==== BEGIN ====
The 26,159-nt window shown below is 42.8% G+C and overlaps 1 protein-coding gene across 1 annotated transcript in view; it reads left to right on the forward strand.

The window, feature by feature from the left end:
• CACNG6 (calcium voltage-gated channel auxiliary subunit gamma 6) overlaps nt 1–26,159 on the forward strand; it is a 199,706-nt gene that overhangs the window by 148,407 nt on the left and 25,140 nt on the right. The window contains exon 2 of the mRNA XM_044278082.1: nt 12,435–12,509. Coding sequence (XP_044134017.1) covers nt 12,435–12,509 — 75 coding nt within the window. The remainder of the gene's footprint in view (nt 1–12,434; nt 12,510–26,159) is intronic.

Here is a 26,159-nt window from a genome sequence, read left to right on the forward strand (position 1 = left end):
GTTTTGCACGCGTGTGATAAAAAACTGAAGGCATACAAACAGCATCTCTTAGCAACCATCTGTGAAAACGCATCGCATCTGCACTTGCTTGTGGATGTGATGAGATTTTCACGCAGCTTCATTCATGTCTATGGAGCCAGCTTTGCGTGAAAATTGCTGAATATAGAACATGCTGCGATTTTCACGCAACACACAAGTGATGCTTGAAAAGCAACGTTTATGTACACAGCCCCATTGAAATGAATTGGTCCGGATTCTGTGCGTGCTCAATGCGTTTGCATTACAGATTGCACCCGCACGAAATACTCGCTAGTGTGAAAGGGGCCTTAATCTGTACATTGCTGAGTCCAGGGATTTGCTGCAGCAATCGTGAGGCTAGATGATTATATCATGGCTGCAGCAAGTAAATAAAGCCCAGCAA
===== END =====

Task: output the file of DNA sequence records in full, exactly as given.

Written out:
The 26,159-nt window shown below is 42.8% G+C and overlaps 1 protein-coding gene across 1 annotated transcript in view; it reads left to right on the forward strand.

The window, feature by feature from the left end:
• CACNG6 (calcium voltage-gated channel auxiliary subunit gamma 6) overlaps nt 1–26,159 on the forward strand; it is a 199,706-nt gene that overhangs the window by 148,407 nt on the left and 25,140 nt on the right. The window contains exon 2 of the mRNA XM_044278082.1: nt 12,435–12,509. Coding sequence (XP_044134017.1) covers nt 12,435–12,509 — 75 coding nt within the window. The remainder of the gene's footprint in view (nt 1–12,434; nt 12,510–26,159) is intronic.

Here is a 26,159-nt window from a genome sequence, read left to right on the forward strand (position 1 = left end):
GTTTTGCACGCGTGTGATAAAAAACTGAAGGCATACAAACAGCATCTCTTAGCAACCATCTGTGAAAACGCATCGCATCTGCACTTGCTTGTGGATGTGATGAGATTTTCACGCAGCTTCATTCATGTCTATGGAGCCAGCTTTGCGTGAAAATTGCTGAATATAGAACATGCTGCGATTTTCACGCAACACACAAGTGATGCTTGAAAAGCAACGTTTATGTACACAGCCCCATTGAAATGAATTGGTCCGGATTCTGTGCGTGCTCAATGCGTTTGCATTACAGATTGCACCCGCACGAAATACTCGCTAGTGTGAAAGGGGCCTTAATCTGTACATTGCTGAGTCCAGGGATTTGCTGCAGCAATCGTGAGGCTAGATGATTATATCATGGCTGCAGCAAGTAAATAAAGCCCAGCAA